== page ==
Vancouver: Discounts Important for Open-Loop Riders
One such transit system, Port Authority Transit Corp., a subsidiary of the Delaware River Port Authority, which runs a commuter line that connects to SEPTA and New Jersey Transit, announced earlier this month plans to trial open-loop fare payment with bank cards. U.S.-based systems integrator Cubic Transportation Systems will work on the trial.

Cubic said a partner bank would issue contactless prepaid cards for the year-long pilot. In a later stage of the trial, all contactless bank cards would be accepted.

Cubic is also involved in plans to revamp the TransLink fare-collection system in Vancouver, Canada, including eventually accepting bank cards. The company said it would begin installing the system in the spring. IBM Canada would be involved in the project, which is expected mainly to feature closed-loop prepaid transit cards and passes.

TransLink's eventual aim is providing a way for riders to move easily across the multimodal transit network. The system covers 22 municipalities.

Update: Mike Madill, TransLink's vice president of enterprise initiatives, said an open-loop component of the system would cater primarily to occasional riders and visitors who pay straight cash fares and make up 20% of occasional riders. The other 80%, those who use a prepaid system pass, would be shifted to contactless prepaid fare cards.

Madill said that while a majority of customers are likely to want to continue using TransLink cards because they get discounted fares, a goal of the new system is to enable those regular customers to also use bank cards, but still enjoy discounted fares and other volume ridership perks they get from the present close-loop system. 

"Ultimately, we see an account-based system advancing to where open-payment cards will be going beyond cash fares," Madill said. "If we had a price-capping system in the future, where you travel so many times per month and get a lower rate, they might be able to set that up as a backend account system," he said.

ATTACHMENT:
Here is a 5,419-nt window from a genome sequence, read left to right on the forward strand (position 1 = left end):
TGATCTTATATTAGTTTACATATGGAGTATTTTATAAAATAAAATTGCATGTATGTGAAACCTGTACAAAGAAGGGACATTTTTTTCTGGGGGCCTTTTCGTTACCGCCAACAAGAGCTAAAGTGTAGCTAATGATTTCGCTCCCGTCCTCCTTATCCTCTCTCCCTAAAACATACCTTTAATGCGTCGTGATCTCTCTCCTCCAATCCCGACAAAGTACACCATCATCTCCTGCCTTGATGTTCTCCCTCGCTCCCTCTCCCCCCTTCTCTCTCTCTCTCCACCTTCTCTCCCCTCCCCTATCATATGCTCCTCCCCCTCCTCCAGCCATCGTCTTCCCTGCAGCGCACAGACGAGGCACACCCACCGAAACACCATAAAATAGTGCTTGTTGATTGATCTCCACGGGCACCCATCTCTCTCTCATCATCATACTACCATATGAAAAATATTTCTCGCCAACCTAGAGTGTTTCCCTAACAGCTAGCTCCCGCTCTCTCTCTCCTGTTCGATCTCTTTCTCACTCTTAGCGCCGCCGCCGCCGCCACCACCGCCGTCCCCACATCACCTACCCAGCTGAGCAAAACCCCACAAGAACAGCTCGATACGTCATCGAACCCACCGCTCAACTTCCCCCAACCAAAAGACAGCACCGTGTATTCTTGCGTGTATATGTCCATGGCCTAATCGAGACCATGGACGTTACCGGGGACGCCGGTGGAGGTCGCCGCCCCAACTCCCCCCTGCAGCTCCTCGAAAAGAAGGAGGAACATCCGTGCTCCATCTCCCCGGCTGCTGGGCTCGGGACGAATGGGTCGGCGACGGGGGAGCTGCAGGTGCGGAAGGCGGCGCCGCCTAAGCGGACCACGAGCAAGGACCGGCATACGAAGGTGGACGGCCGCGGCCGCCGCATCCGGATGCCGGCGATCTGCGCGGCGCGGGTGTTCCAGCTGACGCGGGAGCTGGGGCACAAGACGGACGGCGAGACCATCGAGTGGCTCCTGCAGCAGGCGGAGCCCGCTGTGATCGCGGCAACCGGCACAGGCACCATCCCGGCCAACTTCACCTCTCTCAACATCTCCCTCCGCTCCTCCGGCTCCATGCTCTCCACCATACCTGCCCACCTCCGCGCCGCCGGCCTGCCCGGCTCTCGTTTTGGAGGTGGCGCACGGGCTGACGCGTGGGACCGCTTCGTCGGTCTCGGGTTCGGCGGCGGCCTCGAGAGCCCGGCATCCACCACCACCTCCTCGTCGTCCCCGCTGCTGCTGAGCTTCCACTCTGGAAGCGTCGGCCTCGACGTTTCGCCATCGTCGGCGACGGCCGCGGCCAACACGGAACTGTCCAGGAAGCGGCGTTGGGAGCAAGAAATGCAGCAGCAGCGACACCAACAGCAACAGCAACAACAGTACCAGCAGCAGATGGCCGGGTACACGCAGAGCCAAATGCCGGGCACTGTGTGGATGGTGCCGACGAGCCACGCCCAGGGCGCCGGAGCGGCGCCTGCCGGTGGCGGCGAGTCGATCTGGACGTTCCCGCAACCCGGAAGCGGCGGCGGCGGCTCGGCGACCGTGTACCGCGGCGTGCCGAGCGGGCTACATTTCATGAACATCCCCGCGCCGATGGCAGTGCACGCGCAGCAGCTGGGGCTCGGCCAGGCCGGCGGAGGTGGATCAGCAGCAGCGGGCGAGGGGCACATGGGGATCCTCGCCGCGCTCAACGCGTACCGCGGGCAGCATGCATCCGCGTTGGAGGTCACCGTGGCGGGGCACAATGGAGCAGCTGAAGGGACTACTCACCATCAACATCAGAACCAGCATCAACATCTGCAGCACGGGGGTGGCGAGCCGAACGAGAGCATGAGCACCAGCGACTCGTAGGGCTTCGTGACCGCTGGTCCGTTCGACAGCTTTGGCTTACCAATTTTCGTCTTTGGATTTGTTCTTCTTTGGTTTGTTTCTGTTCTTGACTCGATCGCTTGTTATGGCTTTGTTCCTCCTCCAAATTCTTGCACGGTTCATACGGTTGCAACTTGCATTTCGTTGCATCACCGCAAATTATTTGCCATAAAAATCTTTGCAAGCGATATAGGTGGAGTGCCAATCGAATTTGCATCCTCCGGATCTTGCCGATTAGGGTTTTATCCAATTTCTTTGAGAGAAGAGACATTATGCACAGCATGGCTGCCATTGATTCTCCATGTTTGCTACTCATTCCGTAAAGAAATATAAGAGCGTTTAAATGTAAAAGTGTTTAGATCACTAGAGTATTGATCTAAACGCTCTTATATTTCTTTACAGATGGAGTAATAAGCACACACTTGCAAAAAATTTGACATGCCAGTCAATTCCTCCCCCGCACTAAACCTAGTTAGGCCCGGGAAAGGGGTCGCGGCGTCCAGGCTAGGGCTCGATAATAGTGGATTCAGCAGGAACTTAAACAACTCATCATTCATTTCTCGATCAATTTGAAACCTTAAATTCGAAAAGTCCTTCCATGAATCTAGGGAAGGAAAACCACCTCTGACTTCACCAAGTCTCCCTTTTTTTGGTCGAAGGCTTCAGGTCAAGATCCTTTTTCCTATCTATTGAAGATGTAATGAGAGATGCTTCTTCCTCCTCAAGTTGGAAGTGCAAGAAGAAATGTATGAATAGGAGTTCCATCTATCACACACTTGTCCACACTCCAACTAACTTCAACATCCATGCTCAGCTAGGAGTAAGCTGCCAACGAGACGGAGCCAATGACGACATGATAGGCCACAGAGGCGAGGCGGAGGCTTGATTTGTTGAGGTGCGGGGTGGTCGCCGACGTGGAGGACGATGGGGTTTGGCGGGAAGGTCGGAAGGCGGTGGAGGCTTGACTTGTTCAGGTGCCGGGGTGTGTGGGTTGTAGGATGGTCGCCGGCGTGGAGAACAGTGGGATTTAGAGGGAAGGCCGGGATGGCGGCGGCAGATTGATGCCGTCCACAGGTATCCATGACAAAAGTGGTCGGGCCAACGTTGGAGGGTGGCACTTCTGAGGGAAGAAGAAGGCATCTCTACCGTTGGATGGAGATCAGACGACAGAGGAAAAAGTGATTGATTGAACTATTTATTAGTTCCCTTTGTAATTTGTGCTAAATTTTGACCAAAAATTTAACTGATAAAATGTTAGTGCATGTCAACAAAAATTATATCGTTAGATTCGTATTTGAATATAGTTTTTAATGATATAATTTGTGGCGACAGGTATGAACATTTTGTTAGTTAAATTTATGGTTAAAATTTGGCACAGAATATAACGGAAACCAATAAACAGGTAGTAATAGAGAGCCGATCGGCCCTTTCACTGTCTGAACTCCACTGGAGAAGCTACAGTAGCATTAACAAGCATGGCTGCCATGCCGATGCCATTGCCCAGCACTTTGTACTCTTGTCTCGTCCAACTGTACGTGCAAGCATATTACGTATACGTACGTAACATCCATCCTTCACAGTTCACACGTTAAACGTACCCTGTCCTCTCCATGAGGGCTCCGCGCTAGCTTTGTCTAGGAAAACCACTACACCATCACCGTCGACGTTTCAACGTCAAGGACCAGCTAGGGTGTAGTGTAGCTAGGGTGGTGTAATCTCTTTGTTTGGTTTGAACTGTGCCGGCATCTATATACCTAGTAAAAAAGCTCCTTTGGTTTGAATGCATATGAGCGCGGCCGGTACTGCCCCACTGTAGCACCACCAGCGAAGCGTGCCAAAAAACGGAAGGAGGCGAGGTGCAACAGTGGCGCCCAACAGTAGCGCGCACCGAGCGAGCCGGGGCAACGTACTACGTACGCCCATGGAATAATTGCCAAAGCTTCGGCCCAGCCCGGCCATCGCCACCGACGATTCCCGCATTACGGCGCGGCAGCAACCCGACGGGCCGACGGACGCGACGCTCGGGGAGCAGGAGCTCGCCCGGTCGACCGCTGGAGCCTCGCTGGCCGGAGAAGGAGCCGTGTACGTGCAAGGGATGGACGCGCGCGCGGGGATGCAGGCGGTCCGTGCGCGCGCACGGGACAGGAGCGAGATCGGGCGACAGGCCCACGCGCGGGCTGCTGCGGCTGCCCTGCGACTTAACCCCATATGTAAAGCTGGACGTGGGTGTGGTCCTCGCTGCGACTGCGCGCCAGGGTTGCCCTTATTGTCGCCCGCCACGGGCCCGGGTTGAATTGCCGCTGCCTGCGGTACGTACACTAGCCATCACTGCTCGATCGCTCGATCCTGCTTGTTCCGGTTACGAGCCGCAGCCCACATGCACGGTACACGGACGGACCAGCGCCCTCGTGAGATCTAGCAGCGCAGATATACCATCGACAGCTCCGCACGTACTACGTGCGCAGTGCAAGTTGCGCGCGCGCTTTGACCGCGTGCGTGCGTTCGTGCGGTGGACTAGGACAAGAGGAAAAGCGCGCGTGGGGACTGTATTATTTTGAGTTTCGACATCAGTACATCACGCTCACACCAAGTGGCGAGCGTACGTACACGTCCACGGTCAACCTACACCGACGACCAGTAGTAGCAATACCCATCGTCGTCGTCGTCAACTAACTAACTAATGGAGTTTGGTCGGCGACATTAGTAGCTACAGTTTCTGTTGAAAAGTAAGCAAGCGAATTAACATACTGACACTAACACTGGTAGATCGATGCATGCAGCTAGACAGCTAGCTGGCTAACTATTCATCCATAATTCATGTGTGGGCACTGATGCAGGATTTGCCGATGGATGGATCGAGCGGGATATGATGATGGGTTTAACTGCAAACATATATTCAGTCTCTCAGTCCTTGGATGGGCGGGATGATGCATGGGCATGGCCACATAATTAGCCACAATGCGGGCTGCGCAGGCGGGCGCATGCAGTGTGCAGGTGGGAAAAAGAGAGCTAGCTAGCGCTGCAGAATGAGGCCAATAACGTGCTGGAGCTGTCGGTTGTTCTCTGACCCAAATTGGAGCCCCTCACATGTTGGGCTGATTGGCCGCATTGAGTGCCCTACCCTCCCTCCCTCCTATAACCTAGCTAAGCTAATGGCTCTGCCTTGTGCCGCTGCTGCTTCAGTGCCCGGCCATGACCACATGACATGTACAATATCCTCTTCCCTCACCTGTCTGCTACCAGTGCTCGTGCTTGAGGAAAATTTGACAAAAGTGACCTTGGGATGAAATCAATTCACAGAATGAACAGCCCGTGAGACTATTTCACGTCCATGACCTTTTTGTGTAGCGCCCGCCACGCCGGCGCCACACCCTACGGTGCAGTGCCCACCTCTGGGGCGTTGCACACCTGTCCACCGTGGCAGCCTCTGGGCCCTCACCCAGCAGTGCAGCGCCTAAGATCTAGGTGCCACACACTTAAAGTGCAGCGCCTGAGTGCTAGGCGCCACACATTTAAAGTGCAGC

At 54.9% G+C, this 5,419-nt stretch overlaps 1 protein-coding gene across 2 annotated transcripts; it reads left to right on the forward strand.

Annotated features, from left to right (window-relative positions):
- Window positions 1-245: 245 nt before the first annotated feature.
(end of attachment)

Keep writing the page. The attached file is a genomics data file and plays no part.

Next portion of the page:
Tom Prestia, a consultant with IBI Group and lead engineer for the TransLink system upgrade, said the system Cubic is developing looks to be able to offer the system architecture TransLink is seeking.

"Cubic's hardware has the ability to read all of the cards, and from that starting point, they look well positioned to implement this," he said. End update.

The move to accept open-loop payments as part of fare-collection systems in Philadelphia and Vancouver comes as other large metro transit agencies in London, New York, Chicago, Toronto and Washington, D.C., map out plans to introduce open-loop payment. That is in addition to some smaller agencies, including the Utah Transit Authority, which already accepts contactless bank cards.

Transport for London has already confirmed plans to accept contactless credit, debit and possibly prepaid bank cards on up to 8,000 buses next year. New York City-area transit officials last year expanded its open-loop fare-collection tests to regional systems. And The Washington (D.C.) Metropolitan Area Transit Authority late last year issued a request for proposal for a new system accepting open-loop